Top 10 Rules About the CIA Every Spy Novel Writer Must Know

Stories of men and women operating in the shadows from each corner of the world, while the rest of us mere mortals go on about our lives, have captured our imagination and helped build a multi-billion book and movie industry. Year after year, the book market is flooded with spy stories of heroes who risk their lives to protect the homeland, while performing gravity defying and mind-bending tricks to outsmart the enemy. And we can’t talk about the spy genre without an honorable mention of one of the most famous spies of all time—Bond, James Bond, 007, a license to kill. Another James Bond movie is dropping later this year, in case you were wondering.


And due to the steady stream of movies and books dedicated to the espionage craft, the CIA has created a cult following among the die-hard fans with salacious appetites demanding more books from writers with complicated story plots, twists and daring characters.


But a word to the wise for those writers who want to dive into the spy genre. It’s complicated, mysterious, and it has rules.


  1. When writing about the CIA, this is perhaps the most important rule a writer should remember. The CIA officers can’t spy on U.S. citizens on American soil. The FBI is the domestic spy agency. The CIA should and must operate on foreign soil.
  2. There are other agencies within the intelligence community who are spies too, but the CIA owns the human intelligence, meaning they are best at recruiting assets and running agents.
  3. There is a major difference between a CIA officer and an agent. A CIA officer collects intel, while an agent has been recruited by an officer to collect and provide intel to their CIA handlers.
  4. The DCI (director of the CIA) reports to the Director of National Intelligence (DNI), which is appointed by the President of the United States and confirmed by the Senate.
  5. In the old CIA building in the main lobby on the right wall there is the Wall of Honor. It’s adorned with stars carved in the white marble as a tribute to those officers who’ve lost their lives in the line of duty. Thirty-nine of those stars are left without a name because that person’s identity is still highly classified.
  6. In the same lobby across from that wall, a quote is engraved to serve as a reminder to everyone who walks through the agency’s door and what they stand for: “And ye shall know the truth and the truth shall make ye free…” John 8:32.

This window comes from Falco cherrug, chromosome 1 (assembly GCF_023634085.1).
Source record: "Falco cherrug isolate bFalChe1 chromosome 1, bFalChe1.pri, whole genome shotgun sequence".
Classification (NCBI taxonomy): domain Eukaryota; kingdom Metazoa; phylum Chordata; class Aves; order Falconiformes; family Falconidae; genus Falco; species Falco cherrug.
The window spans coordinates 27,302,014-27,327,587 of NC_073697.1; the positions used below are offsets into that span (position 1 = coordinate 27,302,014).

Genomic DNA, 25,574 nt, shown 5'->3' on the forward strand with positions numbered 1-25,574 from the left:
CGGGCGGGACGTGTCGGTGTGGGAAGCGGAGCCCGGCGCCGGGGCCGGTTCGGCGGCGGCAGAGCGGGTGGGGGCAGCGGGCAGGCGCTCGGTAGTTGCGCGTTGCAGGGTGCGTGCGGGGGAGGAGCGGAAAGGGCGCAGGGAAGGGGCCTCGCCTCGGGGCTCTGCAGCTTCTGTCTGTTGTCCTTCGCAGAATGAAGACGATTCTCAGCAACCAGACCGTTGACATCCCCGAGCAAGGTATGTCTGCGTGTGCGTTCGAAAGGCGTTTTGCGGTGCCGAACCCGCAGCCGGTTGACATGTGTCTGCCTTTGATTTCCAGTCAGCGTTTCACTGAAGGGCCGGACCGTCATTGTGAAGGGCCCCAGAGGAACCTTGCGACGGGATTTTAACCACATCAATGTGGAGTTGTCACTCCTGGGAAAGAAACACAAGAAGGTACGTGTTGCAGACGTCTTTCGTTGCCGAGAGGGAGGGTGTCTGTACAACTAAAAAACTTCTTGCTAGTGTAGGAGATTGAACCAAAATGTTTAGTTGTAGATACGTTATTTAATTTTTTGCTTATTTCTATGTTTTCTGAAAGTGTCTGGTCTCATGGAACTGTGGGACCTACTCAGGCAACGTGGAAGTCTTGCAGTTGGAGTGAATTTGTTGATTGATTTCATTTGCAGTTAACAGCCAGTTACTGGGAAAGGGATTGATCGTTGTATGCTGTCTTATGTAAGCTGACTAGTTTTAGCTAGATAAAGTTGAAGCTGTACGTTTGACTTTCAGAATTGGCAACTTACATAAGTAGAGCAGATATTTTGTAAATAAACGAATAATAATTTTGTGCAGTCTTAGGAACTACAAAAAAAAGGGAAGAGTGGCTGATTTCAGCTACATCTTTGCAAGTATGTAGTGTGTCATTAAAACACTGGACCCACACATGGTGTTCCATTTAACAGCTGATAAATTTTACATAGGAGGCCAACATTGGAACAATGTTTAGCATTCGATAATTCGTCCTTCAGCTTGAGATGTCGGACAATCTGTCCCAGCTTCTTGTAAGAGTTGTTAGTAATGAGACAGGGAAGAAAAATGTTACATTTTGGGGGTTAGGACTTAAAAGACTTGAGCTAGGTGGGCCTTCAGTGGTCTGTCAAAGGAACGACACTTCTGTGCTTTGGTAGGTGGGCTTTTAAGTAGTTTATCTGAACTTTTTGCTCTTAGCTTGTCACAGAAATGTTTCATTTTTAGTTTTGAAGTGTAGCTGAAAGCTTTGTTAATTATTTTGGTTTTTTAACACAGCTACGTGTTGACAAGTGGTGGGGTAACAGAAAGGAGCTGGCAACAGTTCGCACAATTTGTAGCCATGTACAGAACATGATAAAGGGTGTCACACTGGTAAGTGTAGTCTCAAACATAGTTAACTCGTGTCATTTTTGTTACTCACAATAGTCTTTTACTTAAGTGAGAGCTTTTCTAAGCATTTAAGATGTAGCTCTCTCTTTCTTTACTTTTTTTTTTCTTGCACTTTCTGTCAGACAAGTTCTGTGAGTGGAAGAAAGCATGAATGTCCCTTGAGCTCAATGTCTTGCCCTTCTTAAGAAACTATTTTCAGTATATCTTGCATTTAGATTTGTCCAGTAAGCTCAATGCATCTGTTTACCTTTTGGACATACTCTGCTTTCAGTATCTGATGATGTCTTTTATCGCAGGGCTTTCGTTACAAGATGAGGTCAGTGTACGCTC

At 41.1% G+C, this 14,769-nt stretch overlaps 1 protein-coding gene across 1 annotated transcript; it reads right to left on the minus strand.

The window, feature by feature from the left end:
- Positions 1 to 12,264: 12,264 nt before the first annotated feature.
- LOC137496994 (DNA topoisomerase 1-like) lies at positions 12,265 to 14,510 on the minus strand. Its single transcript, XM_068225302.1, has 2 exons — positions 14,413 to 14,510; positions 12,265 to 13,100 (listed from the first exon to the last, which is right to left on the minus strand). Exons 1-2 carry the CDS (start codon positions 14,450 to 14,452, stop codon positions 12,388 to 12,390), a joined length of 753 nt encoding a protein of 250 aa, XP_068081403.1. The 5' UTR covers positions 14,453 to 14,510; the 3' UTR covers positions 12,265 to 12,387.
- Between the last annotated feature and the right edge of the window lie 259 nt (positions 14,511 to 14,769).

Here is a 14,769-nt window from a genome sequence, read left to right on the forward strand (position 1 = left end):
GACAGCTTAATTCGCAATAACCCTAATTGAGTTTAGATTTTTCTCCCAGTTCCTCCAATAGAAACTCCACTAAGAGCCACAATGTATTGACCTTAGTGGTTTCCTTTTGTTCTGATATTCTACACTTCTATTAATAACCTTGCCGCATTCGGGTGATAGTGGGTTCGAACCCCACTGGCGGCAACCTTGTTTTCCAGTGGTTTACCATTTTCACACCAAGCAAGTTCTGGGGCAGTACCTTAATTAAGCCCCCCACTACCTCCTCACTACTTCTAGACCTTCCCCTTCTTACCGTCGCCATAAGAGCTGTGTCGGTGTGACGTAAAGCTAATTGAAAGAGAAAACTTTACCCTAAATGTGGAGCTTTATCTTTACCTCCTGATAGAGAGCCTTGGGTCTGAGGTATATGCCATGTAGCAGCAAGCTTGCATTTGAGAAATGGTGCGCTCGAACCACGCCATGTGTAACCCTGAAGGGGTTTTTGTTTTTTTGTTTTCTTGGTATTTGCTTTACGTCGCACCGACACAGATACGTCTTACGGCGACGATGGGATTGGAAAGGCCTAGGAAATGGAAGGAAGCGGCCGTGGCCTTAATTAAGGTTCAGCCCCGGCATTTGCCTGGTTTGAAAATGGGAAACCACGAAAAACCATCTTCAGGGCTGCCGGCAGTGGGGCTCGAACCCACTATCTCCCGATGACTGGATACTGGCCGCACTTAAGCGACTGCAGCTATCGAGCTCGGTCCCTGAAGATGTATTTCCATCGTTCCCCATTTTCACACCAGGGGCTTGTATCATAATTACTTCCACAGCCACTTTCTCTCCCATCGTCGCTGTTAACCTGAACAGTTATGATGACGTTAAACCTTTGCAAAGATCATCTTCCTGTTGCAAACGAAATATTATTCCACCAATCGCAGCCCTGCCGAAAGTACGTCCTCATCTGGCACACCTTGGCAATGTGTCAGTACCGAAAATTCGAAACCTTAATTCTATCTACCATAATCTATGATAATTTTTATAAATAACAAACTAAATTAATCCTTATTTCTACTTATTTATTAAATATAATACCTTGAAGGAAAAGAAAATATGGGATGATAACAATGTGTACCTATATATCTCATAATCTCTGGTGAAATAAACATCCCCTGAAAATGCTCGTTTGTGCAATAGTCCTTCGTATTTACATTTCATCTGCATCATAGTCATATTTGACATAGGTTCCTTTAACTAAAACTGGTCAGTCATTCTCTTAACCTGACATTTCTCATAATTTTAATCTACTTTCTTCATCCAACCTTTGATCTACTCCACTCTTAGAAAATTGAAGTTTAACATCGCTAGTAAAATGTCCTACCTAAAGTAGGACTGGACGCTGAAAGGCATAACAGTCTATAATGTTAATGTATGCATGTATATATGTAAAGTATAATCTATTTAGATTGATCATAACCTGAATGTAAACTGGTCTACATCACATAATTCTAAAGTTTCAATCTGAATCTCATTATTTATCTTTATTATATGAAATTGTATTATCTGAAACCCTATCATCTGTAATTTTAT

7. In the courtyard that connects the old building to the new building there is a sculpture called the Kryptos sculpture designed by the American Artist Jim Sanborn. It’s a cryptographic puzzle that contains a message, which by the way, has not been deciphered yet.
  8. The CIA has its own paramilitary group and these officers operate under some of the harshest conditions. A paramilitary officer is highly skilled, with years of experience in military combat, and speaks foreign languages. They are trained at the CST academy (Clandestine Service Trainee) where they are taught the art of being a spy.
  9.  If a foreign government captures a CIA officer and expels them from their country publicly, the officer’s identity is compromised and that officer becomes a persona non grata or PNG, which practically means, the officer won’t be able to operate in the field again. Their identity has been burned.
  10. It’s true that the core responsibility of the CIA is to collect intel. The spy agency has another responsibility that gets overlooked in spy books. Every day CIA officers draft a book called the President’s Daily Brief or PDB—a document so highly classified that it contains our country’s top intel briefings and missions, written for the President’s eyes only and a few of his national advisers. The book is usually accompanied by a CIA Briefer from the CIA HQ to the White House who awaits questions from the President. When the commander-in-chief is done with the book, the briefer returns it to the CIA HQ where it’s archived. It’s a fascinating document.


Can you imagine what would happen if a foreign country was able to sneak a spy into this area and they were granted access to the PDB?


I can…and this plot twist might find itself in one of my upcoming spy novels.



About the author:


Jolene Grace grew up in Eastern Europe and has witnessed firsthand the region’s geopolitical makeover as well as the economical struggles of poverty faced by all, which is a prevalent theme in her writing.


She holds a Bachelor’s Degree in Journalism and Broadcasting, which fueled her interest in politics. Jolene interned for CBS Evening News, working on the foreign desk at night time and has covered many wars, including the American/Iraq War.


A member of Mystery Writers of America and Sisters in Crime, Jolene makes her home in Massachusetts with her husband and children, where she writes full-time. Going Dark (BHC Press) is her debut novel in her Gabriel Jets spy series.